The number of total separations decreased by 4.8 million to 9.9 million in April, the U.S. Bureau of Labor Statistics reported today. Despite the over the month decline, the total separations level is the second highest in series history. Within separations, the quits rate fell to 1.4 percent and the layoffs and discharges rate decreased to 5.9 percent. Job openings decreased to 5.0 million on the last business day of April. Over the month, hires declined to 3.5 million, a series low. The changes in these measures reflect the effects of the coronavirus (COVID-19) pandemic and efforts to contain it …
The following graph shows job openings (yellow line), hires (dark blue), Layoff, Discharges and other (red column), and Quits (light blue column) from the JOLTS.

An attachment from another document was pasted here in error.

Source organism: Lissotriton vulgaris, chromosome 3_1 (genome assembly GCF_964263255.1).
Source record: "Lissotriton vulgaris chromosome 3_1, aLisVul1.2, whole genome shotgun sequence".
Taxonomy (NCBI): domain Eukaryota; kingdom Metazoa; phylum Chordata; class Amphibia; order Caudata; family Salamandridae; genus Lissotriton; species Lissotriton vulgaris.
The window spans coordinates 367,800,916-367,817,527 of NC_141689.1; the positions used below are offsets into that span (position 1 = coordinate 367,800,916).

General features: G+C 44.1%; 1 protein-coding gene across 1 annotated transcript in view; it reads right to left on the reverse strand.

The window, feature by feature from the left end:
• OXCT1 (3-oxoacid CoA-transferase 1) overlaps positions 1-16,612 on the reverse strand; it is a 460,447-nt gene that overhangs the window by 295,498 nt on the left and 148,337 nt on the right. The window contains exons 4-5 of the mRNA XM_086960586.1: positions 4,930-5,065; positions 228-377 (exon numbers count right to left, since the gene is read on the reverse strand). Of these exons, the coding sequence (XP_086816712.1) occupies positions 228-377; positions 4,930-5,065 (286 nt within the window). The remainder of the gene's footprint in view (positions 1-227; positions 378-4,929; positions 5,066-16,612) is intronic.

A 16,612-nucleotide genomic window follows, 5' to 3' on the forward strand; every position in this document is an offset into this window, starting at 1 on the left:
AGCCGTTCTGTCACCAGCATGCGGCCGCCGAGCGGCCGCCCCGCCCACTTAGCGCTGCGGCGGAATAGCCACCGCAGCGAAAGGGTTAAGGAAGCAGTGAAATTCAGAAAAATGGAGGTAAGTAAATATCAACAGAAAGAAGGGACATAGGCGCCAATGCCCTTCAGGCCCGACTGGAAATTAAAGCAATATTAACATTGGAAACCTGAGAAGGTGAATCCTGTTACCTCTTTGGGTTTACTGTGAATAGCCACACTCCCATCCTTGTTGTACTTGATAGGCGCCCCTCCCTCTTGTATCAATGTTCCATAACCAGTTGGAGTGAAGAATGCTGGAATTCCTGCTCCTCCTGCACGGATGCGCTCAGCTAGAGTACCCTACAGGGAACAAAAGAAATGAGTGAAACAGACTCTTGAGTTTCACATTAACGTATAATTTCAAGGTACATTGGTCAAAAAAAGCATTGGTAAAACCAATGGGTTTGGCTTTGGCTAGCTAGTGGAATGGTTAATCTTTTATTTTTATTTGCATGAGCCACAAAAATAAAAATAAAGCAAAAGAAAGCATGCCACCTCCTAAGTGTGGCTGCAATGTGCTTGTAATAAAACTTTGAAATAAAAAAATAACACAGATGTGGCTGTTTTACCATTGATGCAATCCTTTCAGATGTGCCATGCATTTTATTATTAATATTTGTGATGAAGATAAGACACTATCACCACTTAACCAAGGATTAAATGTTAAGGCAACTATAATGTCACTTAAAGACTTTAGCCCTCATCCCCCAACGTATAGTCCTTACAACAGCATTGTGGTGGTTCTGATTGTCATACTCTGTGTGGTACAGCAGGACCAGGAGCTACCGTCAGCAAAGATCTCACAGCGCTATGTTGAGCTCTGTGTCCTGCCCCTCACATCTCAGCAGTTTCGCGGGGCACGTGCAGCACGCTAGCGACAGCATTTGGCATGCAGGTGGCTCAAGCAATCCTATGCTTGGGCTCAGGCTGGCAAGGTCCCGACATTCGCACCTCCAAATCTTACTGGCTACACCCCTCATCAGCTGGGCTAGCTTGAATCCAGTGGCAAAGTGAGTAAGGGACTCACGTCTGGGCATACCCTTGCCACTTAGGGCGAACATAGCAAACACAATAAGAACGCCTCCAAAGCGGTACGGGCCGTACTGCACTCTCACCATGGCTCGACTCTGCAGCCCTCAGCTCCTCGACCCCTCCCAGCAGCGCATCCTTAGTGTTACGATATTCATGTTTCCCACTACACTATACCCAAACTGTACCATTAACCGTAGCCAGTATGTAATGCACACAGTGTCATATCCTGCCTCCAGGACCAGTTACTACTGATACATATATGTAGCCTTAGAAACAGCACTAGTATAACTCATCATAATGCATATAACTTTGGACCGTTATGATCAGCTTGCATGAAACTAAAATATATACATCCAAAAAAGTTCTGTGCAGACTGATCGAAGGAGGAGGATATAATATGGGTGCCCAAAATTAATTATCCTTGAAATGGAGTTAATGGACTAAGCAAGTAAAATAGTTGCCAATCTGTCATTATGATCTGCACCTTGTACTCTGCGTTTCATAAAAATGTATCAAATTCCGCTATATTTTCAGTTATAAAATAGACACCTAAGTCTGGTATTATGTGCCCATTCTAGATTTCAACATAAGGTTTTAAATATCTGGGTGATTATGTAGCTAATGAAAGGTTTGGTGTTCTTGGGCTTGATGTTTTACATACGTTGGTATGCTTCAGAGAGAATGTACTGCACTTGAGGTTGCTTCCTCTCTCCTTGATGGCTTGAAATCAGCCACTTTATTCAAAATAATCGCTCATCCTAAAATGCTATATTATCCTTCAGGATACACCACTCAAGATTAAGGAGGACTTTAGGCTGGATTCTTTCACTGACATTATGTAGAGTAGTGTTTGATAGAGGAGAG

This series started in December 2000.
Note: The difference between JOLTS hires and separations is similar to the CES (payroll survey) net jobs headline numbers. This report is for April, the most recent employment report was for May.
Note that hires (dark blue) and total separations (red and light blue columns stacked) are usually pretty close each month. This is a measure of labor market turnover. When the blue line is above the two stacked columns, the economy is adding net jobs – when it is below the columns, the economy is losing jobs.
Jobs openings decreased in April to 5.046 million from 6.011 million in March.
The number of job openings (yellow) were down 31% year-over-year.
Quits were down 49% year-over-year. These are voluntary separations. (see light blue columns at bottom of graph for trend for “quits”).
Job openings decreased sharply in April, and hires were at a series low. Quits declined almost 50% YoY – as expected, a very weak report.